In a recent visit to the Disznókő winery, wine lover and blogger, Luiz Alberto shared his experience on his blog TheWineHub.com. Alberto spent a week in Hungary, making his first stop Disznókő and as he put it, it “couldn’t have started any better”. After walking the vineyards and learning how to prune, Disznókő applies short-stalk pruning, he and his group of fellow wine lovers sit down for an amazing tasting of over 10 Disznókő wines including a personal favorite, the 6 Puttonyos 1993. Click here to see some of his great photos and read more about Luiz Alberto’s visit!
Disznókő spreads over 250 acres at the south-west entrance of the Tokaj region. Tokaj is thought to be the first vineyard region in the world to have adopted a classification system and, incredibly, the entire Disznókő estate was classified as a first growth property in 1772 at the time of the initial classification by royal decree. The estate’s vineyards today are still wholly classified as first growth.
The Disznókő estate is essentially a hill of volcanic clay soil with perlite pebbles: at the top of the hill is the boar-shaped rock from which the estate takes its name, and the vineyards are arranged down the southern slope, with the winery at the bottom of the slopes. The vineyard is protected by the cold northern winds by the Zemplén hills right behind it, and draws light and heat from its southerly exposure.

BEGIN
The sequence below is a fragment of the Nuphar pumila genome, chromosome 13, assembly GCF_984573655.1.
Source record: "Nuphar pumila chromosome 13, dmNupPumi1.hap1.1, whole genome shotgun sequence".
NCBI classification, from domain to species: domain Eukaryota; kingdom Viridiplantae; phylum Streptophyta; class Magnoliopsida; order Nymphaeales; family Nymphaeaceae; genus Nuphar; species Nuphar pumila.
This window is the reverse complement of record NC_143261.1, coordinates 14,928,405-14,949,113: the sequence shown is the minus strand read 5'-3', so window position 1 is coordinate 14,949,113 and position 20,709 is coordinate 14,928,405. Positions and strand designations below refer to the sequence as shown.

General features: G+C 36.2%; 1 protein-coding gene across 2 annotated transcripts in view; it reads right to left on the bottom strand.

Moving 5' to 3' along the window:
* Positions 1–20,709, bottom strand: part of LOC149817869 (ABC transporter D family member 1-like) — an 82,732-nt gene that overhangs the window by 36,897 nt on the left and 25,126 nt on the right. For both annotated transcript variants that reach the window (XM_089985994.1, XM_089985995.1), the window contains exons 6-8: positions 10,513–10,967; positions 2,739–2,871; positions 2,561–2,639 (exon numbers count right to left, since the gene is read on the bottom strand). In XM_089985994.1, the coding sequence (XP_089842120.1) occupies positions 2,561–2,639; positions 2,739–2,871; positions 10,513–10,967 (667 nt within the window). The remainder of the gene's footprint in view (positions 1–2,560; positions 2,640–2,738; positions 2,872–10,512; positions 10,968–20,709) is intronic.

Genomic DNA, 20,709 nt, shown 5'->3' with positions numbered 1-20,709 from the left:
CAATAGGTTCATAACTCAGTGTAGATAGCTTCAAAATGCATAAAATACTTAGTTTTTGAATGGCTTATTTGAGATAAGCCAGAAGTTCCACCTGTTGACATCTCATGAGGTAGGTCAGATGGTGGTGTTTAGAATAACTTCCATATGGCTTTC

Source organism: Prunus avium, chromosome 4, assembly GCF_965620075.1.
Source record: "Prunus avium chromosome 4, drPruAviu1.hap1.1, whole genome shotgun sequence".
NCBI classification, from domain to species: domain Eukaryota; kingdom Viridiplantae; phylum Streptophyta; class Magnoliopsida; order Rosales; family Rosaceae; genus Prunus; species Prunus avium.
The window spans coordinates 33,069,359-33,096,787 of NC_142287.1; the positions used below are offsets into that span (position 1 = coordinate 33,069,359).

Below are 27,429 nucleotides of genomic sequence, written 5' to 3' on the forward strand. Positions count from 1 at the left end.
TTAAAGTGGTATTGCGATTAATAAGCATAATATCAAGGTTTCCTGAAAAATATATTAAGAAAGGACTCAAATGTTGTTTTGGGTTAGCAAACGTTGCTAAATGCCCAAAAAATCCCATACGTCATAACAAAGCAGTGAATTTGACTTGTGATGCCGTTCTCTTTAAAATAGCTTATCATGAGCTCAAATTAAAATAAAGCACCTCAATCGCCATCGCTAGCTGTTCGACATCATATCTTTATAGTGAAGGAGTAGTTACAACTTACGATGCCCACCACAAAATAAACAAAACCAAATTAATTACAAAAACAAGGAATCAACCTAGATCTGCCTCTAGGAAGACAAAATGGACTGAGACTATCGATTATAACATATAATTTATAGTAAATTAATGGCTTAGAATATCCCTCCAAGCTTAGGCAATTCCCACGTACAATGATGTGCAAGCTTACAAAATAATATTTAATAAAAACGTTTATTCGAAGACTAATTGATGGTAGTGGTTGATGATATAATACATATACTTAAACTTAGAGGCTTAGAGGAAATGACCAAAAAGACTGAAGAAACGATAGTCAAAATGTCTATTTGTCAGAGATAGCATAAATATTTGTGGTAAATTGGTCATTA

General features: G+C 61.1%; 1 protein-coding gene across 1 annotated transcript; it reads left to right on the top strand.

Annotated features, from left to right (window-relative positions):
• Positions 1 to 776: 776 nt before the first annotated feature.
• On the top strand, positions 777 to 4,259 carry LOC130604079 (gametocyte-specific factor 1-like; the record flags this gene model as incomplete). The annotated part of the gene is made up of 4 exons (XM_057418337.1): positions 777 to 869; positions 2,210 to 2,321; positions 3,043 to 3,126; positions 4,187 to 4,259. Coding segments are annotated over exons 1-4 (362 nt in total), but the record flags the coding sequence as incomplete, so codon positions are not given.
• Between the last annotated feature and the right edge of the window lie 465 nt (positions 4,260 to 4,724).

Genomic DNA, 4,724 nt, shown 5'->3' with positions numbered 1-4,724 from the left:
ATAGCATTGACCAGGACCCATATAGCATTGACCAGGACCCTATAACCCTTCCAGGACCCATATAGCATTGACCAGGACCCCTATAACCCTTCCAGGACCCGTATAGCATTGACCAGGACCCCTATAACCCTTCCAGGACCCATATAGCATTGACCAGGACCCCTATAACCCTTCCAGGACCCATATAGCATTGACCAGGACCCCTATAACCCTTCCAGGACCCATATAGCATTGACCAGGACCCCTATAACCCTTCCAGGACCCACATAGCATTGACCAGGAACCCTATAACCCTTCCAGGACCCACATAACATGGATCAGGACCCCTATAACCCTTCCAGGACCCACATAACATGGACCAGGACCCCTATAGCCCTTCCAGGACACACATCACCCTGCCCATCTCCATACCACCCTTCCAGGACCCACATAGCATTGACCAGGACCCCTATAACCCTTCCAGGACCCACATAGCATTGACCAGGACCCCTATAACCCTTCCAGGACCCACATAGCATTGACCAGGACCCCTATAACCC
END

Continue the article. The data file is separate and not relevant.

In 1992, shortly after the fall of communism in Hungary, the estate was acquired by new owners and a long series of improvements initiated: the vineyards were rehabilitated and replanted, old buildings were refurbished, and new winemaking facilities were constructed. The new winery pays homage to the nearby old winery, and inside the new winery it quickly becomes apparent how Disznókő has, above any other estate in the region, restored Tokaji’s reputation to the days it was considered “the wine of kings and king of wines” (Louis XIV).